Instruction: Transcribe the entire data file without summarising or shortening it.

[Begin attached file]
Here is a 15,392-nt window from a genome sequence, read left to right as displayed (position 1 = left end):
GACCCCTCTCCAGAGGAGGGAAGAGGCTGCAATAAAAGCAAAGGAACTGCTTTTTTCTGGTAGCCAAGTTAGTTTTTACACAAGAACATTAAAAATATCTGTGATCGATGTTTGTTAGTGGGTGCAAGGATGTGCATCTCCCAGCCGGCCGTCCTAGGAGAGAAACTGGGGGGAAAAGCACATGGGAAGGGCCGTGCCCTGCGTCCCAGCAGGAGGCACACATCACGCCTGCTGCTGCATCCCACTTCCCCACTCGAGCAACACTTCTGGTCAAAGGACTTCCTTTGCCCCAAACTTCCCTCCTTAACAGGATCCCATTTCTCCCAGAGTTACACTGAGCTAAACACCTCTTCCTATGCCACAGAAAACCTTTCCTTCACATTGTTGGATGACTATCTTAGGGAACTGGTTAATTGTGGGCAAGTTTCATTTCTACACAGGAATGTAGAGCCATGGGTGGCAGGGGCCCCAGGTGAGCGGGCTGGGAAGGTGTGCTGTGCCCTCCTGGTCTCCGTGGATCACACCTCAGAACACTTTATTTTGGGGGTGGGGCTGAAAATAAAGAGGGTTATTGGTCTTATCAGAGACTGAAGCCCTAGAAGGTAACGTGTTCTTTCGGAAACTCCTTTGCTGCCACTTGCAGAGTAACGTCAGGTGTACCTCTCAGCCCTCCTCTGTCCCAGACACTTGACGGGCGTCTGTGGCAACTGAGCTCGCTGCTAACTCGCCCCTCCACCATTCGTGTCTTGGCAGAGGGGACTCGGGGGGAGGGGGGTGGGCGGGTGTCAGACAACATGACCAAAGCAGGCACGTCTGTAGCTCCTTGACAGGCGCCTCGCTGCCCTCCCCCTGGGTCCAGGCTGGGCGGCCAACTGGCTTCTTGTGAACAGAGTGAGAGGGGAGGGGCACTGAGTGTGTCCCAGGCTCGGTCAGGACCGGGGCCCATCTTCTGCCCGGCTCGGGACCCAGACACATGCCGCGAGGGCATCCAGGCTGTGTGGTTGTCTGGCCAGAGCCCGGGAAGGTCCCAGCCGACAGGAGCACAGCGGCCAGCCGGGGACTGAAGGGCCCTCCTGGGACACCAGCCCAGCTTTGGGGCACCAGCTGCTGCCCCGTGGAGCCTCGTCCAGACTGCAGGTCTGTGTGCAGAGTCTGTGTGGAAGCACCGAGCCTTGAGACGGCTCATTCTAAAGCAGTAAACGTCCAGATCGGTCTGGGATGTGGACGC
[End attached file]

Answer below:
Here is a 15,392-nt window from a genome sequence, read left to right as displayed (position 1 = left end):
GACCCCTCTCCAGAGGAGGGAAGAGGCTGCAATAAAAGCAAAGGAACTGCTTTTTTCTGGTAGCCAAGTTAGTTTTTACACAAGAACATTAAAAATATCTGTGATCGATGTTTGTTAGTGGGTGCAAGGATGTGCATCTCCCAGCCGGCCGTCCTAGGAGAGAAACTGGGGGGAAAAGCACATGGGAAGGGCCGTGCCCTGCGTCCCAGCAGGAGGCACACATCACGCCTGCTGCTGCATCCCACTTCCCCACTCGAGCAACACTTCTGGTCAAAGGACTTCCTTTGCCCCAAACTTCCCTCCTTAACAGGATCCCATTTCTCCCAGAGTTACACTGAGCTAAACACCTCTTCCTATGCCACAGAAAACCTTTCCTTCACATTGTTGGATGACTATCTTAGGGAACTGGTTAATTGTGGGCAAGTTTCATTTCTACACAGGAATGTAGAGCCATGGGTGGCAGGGGCCCCAGGTGAGCGGGCTGGGAAGGTGTGCTGTGCCCTCCTGGTCTCCGTGGATCACACCTCAGAACACTTTATTTTGGGGGTGGGGCTGAAAATAAAGAGGGTTATTGGTCTTATCAGAGACTGAAGCCCTAGAAGGTAACGTGTTCTTTCGGAAACTCCTTTGCTGCCACTTGCAGAGTAACGTCAGGTGTACCTCTCAGCCCTCCTCTGTCCCAGACACTTGACGGGCGTCTGTGGCAACTGAGCTCGCTGCTAACTCGCCCCTCCACCATTCGTGTCTTGGCAGAGGGGACTCGGGGGGAGGGGGGTGGGCGGGTGTCAGACAACATGACCAAAGCAGGCACGTCTGTAGCTCCTTGACAGGCGCCTCGCTGCCCTCCCCCTGGGTCCAGGCTGGGCGGCCAACTGGCTTCTTGTGAACAGAGTGAGAGGGGAGGGGCACTGAGTGTGTCCCAGGCTCGGTCAGGACCGGGGCCCATCTTCTGCCCGGCTCGGGACCCAGACACATGCCGCGAGGGCATCCAGGCTGTGTGGTTGTCTGGCCAGAGCCCGGGAAGGTCCCAGCCGACAGGAGCACAGCGGCCAGCCGGGGACTGAAGGGCCCTCCTGGGACACCAGCCCAGCTTTGGGGCACCAGCTGCTGCCCCGTGGAGCCTCGTCCAGACTGCAGGTCTGTGTGCAGAGTCTGTGTGGAAGCACCGAGCCTTGAGACGGCTCATTCTAAAGCAGTAAACGTCCAGATCGGTCTGGGATGTGGACGC